Húsavík is one of Iceland's many charming towns found at the coast line by Skjalfandi Bay. The town is recognized as a great place to go whale watching and is quite the cultural hub with numerous museums and great restaurants. The perfect stop to make whilst exploring the North of Iceland, especially due to its close vicinity to other amazing attractions.
Húsavík is an adorable fishing town in the Northern part of Iceland just south of the Arctic Circle. The town is known for incredible ocean views, its colorful houses, a stunning wooden church, fantastic whale watching tours and just recently a truly unique bathing experience right at the peninsula’s brim.
The town has a population of roughly 2200 inhabitants and is an important stone in the northern municipality. It is a very popular stop to make whilst exploring the North as it has quite a few museums, great tours and fantastic restaurants. A few festivals are held in Húsavík over the year and during the summer the town is booming with tourist, flocking to see majestic whales playing vigorously in the bay.
Húsavík is an excellent location to enjoy Iceland’s acclaimed Midnight Sun as the town experiences none stop daylight from the 11th of June until the 29th of June. The polar opposite being on the 21st of December when Husavik only experiences 2 hours and 45 minutes of daylight. The positive point in regards to the darkness is still the chance of seeing the glistening Northern Lights which shine brighter in this part of Iceland.
According to the Book of Settlement, Landnáma which traces the history of the Viking settlement in Iceland, Húsavík was the first place in the country to be settled by the Norse. The Viking, Garðar Svavarsson is believed to have stayed in Húsavík over one winter’s time around the year 870. He named the location Garðshólmi, which would translate to The Cape of Garðar in English. In spring when the ice started to melt and the weather started to calm Garðar set his sails out from the bay leaving behind a man by the name of Náttfari and two slaves, a man and a woman. These three people established a farm in the area which is thought to mark the beginning of residentiary in Húsavík.
GPS POINTS N66° 2' 40.389" W17° 20' 6.984"
Husavik is located in Skjálfandi Bay in the Northern part of Iceland, the neighboring bay to Eyjafjörðuri. The distance from Reykjavík to Husavik is about 479 kilometers (770,8 mi), from Akureyri are 91,4 kilometers (1470,9 mi) and from Egilsstaðir in the Eastfjords are 220 kilometers (354 mi).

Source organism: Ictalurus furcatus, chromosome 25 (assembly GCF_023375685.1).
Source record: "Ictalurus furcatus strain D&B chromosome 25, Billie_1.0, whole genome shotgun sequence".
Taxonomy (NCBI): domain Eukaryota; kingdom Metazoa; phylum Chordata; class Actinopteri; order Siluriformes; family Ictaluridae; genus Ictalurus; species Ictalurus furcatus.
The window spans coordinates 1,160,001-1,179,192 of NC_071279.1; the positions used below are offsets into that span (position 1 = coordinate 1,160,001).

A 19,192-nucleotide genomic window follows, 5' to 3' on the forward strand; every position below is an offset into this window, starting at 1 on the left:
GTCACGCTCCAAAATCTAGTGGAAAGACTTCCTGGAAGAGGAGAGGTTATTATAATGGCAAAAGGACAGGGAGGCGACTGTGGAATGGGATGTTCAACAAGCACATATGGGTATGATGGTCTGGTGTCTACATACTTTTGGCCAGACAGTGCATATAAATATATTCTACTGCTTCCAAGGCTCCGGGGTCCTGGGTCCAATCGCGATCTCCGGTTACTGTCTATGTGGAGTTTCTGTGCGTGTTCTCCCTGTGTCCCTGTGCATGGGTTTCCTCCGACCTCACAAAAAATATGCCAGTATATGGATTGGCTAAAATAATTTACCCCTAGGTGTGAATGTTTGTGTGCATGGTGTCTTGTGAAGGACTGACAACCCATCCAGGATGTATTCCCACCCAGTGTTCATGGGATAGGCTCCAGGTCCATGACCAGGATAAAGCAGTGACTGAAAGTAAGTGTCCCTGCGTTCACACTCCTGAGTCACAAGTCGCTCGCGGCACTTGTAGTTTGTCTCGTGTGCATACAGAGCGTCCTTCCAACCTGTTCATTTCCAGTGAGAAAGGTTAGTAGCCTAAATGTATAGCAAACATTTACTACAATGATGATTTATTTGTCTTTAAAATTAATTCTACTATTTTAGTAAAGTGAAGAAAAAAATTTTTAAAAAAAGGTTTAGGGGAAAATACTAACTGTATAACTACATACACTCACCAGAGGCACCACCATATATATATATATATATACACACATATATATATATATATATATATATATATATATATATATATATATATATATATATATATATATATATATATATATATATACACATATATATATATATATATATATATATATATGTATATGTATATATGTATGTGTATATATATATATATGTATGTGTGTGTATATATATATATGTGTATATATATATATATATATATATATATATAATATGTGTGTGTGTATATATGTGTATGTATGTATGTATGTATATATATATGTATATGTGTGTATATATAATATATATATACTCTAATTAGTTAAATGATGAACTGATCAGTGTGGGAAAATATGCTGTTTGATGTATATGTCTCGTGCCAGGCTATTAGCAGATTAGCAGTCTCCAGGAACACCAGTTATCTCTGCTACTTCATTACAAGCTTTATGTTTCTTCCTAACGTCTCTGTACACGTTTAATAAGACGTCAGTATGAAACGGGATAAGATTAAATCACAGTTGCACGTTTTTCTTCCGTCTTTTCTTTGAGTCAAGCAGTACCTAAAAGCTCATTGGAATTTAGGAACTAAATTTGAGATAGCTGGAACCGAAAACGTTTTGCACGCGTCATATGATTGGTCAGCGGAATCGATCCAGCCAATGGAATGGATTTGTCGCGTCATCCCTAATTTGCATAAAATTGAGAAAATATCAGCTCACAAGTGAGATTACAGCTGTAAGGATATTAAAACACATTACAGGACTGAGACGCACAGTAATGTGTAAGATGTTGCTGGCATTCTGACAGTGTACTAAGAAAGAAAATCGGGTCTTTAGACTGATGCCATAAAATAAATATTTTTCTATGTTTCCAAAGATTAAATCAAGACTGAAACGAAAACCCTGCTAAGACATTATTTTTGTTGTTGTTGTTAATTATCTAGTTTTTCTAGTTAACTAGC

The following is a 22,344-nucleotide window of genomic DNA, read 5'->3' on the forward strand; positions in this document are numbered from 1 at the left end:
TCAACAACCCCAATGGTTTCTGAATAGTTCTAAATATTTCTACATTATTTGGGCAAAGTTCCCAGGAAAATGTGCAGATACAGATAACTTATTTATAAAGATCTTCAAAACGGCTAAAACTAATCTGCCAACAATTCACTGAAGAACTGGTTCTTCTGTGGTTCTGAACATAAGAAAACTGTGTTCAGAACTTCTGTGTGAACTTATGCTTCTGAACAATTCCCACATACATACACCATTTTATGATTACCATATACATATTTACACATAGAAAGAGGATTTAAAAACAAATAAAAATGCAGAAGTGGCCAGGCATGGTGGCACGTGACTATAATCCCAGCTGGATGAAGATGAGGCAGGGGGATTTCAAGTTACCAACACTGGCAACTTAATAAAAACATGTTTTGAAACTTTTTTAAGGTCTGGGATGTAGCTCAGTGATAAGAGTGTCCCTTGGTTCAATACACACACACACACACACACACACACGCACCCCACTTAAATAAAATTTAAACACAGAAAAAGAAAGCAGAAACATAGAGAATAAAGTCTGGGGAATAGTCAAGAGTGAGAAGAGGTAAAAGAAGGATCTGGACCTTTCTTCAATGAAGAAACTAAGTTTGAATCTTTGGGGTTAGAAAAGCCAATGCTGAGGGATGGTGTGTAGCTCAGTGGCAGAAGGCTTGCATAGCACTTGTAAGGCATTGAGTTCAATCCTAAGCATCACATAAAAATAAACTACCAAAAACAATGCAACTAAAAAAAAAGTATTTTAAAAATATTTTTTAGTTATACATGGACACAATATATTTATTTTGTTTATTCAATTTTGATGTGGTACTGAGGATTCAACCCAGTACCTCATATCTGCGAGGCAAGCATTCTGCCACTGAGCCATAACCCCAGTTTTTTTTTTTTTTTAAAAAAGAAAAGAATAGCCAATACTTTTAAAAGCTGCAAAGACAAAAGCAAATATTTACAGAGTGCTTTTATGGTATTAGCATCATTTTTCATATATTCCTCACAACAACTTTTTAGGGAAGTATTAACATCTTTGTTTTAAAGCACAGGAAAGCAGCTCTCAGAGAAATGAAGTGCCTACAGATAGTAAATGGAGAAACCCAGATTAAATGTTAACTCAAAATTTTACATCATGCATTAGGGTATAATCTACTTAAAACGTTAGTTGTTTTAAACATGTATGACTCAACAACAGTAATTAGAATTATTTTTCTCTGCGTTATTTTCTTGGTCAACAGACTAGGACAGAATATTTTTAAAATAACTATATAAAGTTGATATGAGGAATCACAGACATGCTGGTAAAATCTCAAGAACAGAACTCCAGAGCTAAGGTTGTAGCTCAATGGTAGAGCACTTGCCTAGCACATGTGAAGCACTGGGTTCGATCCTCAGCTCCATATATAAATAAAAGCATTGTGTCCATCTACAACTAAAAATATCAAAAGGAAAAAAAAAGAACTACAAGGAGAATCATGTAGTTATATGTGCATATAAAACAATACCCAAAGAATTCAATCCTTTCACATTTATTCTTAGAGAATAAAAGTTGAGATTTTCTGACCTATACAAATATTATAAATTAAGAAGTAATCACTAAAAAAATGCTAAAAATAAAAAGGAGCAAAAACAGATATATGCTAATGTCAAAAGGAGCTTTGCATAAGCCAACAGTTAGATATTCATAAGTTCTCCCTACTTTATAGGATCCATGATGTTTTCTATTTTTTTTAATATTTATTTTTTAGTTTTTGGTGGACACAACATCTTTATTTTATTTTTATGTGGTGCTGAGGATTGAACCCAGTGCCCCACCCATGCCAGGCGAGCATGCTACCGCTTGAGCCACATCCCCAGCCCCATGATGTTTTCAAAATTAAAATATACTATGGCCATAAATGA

Nearby attraction include Lake Botnsvatn, Ásbyrgi Canyon in Jokulsargljufur National Park, Hljóðaklettar Cliffs, Dettifoss, Selfoss and Hafragilsfoss waterfalls and the mystical Hverir and Námaskarð area. Driving further inland you will find Lake Mývatn, Mývatn Nature Baths and the famous Game of Thrones cave and hot spring Grjótagjá.
There are a few ways of going about traveling to Husavik. You can get a rental car and do a road trip, you can fly to the domestic airport at Husavik, you can join one of the many tours visiting the town or you could grab the public bus.
2. Stroll the town and see the local art and the childlike array of multi-colored houses.
3. Take a bath at the unique hot spring GeoSea Baths for a relaxing experience in an astounding setting.
5. Find Húsavíkurkirkja church a delightful Viking-looking building.
6. Visit Kaðlín Handicraft to buy some truly Icelandic souvenirs, many hand-made by local artists.
7. Take a road trip to Rauðanes Point for some impressive lava rock formations, bridges and capes, sculpted by Iceland's volcanic activity and dramatic weather.
8. Take a step back in time at Grenjaðarstaður the old Farmhouse. Only open during summer but offers a fantastic look into the life of Icelanders in the 19th century and is only a 20 minutes drive from Husavik.
9. Visit one or maybe all of the many museums the delightful Húsavík has to offers.
Mærudagar e. Húsavík’s Candy Days
Mærudagar is an annual festival hosted in Húsavík during the last weekend in July. Each section of the town is decorated to the fullest in their signature color by the locals themselves. Each house taking trying to out-beat the next. The colors are green, pink and green and the locals often dress to match their neighborhood. To visit the town during this time is like stepping into a scene with Willy Wonka with the addition of traditional Icelandic concerts and dances, standups and acts, something you do not want to miss!
Húsavík offers a wide variety of restaurants, cafés, and bakeries. Some are open all year round but other only during the busiest season, Summer. Here is the Foodie guide to Húsavík.
Open all year round:
Open in the summertime
Húsavík is by many Icelanders considered to be a weather paradise, even though it gets snow heavy in winter the residents are rewarded with beautiful green and sunny summers. The town offers a unique chance to experience the mesmerizing midnight sun in summer and a fantastic opportunity for the Aurora Borealis in winter. You are, after all, located so far North you can almost touch the North Pole!
The weather forecast for Húsavík is accessible online but be sure to check it regularly as Icelandic weather is famous for shifting rapidly.